Internationally, he is perhaps best known for having written the lyrics to some of Björk’s songs. He even received an Oscar nomination in 2001 for his lyrics to “I’ve Seen it All” from Lars von Trier’s Dancer in the Dark.

I had never read one of his books before, but heard that they were both surreal and complicated, which is why I expected not to like The Blue Fox. I was so afraid that my negative expectations would blur my objective thinking that I was hesitant to even pick it up.

But, as it happens, Sjón is full of surprises.

The book begins inside the mind of a poor scared female fox who is being hunted. Describing her feelings, the surroundings, the weather and the hunter with only a few carefully-chosen words, Sjón brings his readers to the cold snowy mountains of an Icelandic winter. The words flow like a poem and are so realistic that you can almost feel the snow blow down your shirt.

Then the perspective shifts, revealing the hunter’s thoughts, examining the shadows of his mind and his dark intentions. Nothing can keep him away from his prey. After playing this game of hide and seek for some time, I began to wonder for how long this can go on, without getting boring, that is.

Just then the story takes an unexpected turn. Suddenly, readers are taken a few days back in time to the peaceful countryside. Another man is introduced, a farmer and an herbalist, who with stoic calm is making a coffin for a loved one who has passed away, handing it over to the local priest’s mentally-disabled servant.

Little by little, the reader learns more about these two main characters, the hunter, who is also the priest, and the herbalist, and how they’re stories are intertwined. It’s a short book and therefore a simple story, one might think, but there is much more to it.

The Blue Fox recounts beautifully the eternal struggle between human wickedness and compassion. Despite being short there is quite a lot of story between the two covers, because much can be read between the lines.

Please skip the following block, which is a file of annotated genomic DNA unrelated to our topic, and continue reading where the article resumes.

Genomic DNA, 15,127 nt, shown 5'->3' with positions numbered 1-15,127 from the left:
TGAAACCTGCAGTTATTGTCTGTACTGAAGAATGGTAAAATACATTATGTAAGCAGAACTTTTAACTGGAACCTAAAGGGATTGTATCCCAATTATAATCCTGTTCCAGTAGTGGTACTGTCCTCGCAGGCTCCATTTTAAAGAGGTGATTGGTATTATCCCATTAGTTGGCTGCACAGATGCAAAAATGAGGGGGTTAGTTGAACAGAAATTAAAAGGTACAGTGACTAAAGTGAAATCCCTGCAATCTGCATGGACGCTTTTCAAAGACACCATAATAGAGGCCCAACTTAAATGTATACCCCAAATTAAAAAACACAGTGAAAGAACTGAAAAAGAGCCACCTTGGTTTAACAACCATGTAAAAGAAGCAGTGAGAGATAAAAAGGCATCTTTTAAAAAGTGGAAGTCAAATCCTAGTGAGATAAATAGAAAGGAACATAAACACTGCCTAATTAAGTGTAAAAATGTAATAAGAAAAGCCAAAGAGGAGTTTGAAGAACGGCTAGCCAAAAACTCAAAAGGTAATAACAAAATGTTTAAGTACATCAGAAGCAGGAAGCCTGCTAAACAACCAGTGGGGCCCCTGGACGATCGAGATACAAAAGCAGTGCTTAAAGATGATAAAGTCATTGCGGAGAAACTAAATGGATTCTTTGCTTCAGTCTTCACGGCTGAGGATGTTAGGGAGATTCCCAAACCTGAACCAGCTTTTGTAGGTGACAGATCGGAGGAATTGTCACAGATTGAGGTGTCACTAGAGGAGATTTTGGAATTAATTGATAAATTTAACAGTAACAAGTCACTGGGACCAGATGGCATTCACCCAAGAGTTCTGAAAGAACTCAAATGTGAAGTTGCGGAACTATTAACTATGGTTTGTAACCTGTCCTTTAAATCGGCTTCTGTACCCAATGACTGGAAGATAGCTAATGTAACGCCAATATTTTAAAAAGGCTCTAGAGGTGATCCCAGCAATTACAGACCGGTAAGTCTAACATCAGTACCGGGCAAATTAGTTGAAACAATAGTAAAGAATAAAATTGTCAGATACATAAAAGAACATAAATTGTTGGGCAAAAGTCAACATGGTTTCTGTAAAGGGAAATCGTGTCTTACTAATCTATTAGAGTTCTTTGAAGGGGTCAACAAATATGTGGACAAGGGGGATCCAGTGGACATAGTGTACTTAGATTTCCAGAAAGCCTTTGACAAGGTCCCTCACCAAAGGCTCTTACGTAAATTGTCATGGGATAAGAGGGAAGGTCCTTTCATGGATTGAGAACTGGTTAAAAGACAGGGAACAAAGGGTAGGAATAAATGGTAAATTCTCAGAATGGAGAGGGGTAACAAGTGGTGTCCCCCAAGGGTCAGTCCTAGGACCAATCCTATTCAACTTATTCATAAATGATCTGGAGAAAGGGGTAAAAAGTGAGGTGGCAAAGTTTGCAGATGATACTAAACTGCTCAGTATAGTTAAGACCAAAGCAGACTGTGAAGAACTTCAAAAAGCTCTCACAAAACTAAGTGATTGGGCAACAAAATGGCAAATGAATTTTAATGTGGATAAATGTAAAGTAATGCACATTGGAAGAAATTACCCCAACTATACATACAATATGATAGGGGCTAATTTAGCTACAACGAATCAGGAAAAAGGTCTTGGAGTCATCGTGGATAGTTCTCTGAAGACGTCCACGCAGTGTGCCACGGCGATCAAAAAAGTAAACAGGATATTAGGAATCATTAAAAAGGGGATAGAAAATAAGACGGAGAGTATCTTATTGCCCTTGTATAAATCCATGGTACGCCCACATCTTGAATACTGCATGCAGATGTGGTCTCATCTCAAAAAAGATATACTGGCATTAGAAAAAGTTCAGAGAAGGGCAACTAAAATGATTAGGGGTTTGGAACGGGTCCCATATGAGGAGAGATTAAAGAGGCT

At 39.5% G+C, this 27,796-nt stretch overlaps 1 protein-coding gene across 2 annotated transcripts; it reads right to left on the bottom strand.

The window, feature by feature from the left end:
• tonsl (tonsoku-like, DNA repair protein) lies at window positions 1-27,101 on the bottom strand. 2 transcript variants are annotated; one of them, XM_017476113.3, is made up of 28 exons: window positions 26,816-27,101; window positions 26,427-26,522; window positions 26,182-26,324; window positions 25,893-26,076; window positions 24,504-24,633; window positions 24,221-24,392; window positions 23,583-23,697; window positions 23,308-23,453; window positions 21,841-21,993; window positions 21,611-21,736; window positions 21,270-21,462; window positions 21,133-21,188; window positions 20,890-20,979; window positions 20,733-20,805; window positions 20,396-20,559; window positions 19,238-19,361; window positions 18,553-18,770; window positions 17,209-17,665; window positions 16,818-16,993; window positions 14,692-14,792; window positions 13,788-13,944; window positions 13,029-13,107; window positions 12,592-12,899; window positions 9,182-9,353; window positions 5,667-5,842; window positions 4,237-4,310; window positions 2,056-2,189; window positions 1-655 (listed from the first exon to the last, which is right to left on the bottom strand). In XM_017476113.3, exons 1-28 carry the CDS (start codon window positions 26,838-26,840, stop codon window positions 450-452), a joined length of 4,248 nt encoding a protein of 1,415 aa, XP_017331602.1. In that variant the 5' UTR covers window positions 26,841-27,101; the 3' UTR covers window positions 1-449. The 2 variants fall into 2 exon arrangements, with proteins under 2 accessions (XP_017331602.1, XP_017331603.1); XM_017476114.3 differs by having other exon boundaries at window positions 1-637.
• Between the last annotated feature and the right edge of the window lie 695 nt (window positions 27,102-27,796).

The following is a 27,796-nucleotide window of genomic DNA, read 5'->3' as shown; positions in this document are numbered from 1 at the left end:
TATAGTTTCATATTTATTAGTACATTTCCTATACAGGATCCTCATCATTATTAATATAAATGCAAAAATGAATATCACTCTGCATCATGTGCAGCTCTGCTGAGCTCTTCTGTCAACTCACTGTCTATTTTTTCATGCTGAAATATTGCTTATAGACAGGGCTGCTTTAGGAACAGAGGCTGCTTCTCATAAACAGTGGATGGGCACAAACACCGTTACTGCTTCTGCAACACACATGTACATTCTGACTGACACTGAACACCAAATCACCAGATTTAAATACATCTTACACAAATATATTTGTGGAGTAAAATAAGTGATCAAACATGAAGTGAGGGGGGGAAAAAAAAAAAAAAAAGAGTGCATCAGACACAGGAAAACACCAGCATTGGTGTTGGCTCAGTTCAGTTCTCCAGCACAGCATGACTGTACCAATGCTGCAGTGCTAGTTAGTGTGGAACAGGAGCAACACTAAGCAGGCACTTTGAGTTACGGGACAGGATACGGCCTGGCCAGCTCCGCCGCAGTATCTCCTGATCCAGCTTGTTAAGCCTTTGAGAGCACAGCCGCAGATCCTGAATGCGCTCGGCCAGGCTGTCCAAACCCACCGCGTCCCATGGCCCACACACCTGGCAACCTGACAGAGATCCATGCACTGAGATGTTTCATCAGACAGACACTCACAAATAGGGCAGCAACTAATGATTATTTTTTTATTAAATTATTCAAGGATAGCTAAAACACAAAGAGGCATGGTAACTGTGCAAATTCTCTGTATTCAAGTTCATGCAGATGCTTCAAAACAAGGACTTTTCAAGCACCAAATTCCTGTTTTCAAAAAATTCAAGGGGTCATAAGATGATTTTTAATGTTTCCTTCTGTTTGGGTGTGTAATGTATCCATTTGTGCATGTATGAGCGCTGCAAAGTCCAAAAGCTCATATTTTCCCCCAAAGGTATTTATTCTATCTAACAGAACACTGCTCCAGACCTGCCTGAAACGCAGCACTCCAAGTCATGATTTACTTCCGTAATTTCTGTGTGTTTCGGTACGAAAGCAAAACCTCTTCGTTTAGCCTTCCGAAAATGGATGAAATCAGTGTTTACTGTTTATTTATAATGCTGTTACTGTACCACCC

It contains both realistic and surreal elements—in a way in which the surrealism makes sense in this alternate reality—and references are made to folk-stories and books by authors such as Nobel Prize laureate Halldór Laxness.

The story is set in the late 19th century when Iceland was primarily a nation of poor, uneducated farmers over which preachers had a stronghold through religion. It provides a portal into the Icelandic existence before the nation began its quick-paced journey into modernism.

The book is written in the style of romantic nationalism, which had just awakened among Icelanders at that time, with a new sense of national identity and fight for independence. Similarly, Sjón’s use of language is deliberately dated. But it is also refreshingly original considering that most of today’s authors seem to think originality lies in slang.

Sjón engages in intricate wordplay such that much must be lost in translation. The original title, for example, is Skugga-Baldur, which is a malicious creature from Icelandic folklore, half cat, half fox, but in the story it is also the name of one of the main characters, Rev. Baldur Skuggason, the fox hunter.

Originally published by Bjartur in 2003, The Blue Fox earned Sjón the 2005 Nordic Council’s Literature Prize. This year, after being released in English, the book received a nomination for the Independent Foreign Fiction Prize. The winner will be announced in May.

Whether The Blue Fox deserves to win, I cannot say, but it certainly deserves to be read. Contrary to my expectations, this is not a work of pretension at all, although I would have preferred if it had delved a bit deeper into the storyline at times and left a little less for the reader to guess. However, because of these gaps, I imagine it could spark quite interesting discussions at book circles.

The English version is available here. The book has also been translated into a host of other languages.

Eygló Svala Arnarsdóttir